logo logo logo logo logo logo logo logo logo logo logo logo logo logo logo logo logo logo logo logo logo logo logo logo logo logo logo logo logo logo logo logo logo logo logo logo logo logo logo logo logo logo logo logo logo logo logo logo logo logo logo logo logo logo logo logo logo logo logo
star Bookmark: Tag Tag Tag Tag Tag
Holy See

Pope Francis Addresses Members of Permanent Synod of Ukrainian Greek-Catholic Church

The Holy Father Francis received in audience this morning, in the Bologna Hall of the Apostolic Vatican Palace, the Members of the Permanent Synod of the Ukrainian Greek-Catholic Church, and he gave the address, which we translate below.

* * *

The Holy Father’s Address

Beatitude, Dear Brother Major Archbishop,

Eminences, Excellencies,

Dear Brothers!

It was my wish to invite you here, to Rome, for a fraternal sharing, also with the Superiors of the competent Dicasteries of the Roman Curia. I thank you for accepting the invitation; it’s lovely to see you. Ukraine has been living for some time a difficult and delicate situation, for over five years wounded by a conflict that many call “hybrid,” made up as it is by war actions where those responsible blend with one another; a conflict where the weakest and littlest pay the highest price; a conflict aggravated by propagandist falsifications and manipulations of various sorts, including the attempt to involve the religious aspect.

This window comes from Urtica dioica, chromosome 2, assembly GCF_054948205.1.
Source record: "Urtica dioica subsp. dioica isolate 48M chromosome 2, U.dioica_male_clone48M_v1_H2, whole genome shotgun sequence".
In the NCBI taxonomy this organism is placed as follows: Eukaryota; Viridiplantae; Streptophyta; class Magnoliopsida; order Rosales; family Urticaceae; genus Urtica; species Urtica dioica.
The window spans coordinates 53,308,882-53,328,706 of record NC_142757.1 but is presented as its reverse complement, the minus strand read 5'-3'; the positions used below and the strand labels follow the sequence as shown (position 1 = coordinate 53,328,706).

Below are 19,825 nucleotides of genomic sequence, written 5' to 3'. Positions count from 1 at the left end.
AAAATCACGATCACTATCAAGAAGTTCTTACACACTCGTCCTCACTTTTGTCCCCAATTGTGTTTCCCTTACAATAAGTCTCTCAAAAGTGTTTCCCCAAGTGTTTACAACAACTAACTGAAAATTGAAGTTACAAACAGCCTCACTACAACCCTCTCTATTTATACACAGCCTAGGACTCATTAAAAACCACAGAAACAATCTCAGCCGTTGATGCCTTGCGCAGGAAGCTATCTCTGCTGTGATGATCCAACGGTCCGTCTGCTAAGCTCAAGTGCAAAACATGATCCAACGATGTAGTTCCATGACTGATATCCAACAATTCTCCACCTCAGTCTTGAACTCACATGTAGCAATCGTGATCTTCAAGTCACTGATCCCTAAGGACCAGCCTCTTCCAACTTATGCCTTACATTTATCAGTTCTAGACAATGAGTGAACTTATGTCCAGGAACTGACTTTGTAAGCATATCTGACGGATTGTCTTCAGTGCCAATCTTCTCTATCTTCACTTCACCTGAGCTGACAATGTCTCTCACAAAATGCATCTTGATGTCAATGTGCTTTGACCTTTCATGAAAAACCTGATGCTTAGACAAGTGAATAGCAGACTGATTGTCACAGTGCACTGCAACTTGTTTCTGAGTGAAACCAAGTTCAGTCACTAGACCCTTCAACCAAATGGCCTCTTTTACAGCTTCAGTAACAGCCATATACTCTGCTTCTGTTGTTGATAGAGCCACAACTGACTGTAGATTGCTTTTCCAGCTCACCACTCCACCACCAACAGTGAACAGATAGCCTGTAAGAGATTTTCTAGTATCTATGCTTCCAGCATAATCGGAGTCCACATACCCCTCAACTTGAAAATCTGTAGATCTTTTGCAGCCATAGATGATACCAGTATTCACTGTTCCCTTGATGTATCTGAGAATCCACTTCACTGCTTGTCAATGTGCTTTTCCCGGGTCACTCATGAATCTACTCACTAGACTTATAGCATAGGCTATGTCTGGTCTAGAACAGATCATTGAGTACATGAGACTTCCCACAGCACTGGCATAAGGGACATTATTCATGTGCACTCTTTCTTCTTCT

I carry you in my heart and I pray for you, dear Ukrainian Brothers. And I confide to you that sometimes I do so with the prayer that I remember and that I learned from Bishop Stefano Chmil, then a Salesian priest. He taught it to me in 1949, when I was twelve, and I learned from him to serve the Divine Liturgy three times a week. I thank you for your fidelity to the Lord and to the Successor of Peter, often costing dearly in the course of history, and I entreat the Lord, so that He may accompany the actions of all political leaders to seek not the so-called one-sided good, which in the end is always an interest to the detriment of another, but the common good, peace. And I ask the “God of all comfort” (2 Corinthians 1:3) to comfort the spirit of those that have lost their dear ones because of the war, and those that bear wounds in the body and in the spirit, those that have had to leave their home and work and face the risk of seeking a more human future elsewhere and far away. Know that my gaze turns every morning and every evening to Our Lady, of which His Beatitude made me a gift when he left Buenos Aires to assume the office of Major Archbishop that the Church had entrusted to him. I begin and end the days before that icon, entrusting all of you and your Church to the tenderness of Our Lady, who is Mother. It can be said that I begin the days and end them “in Ukranian,” looking at Our Lady.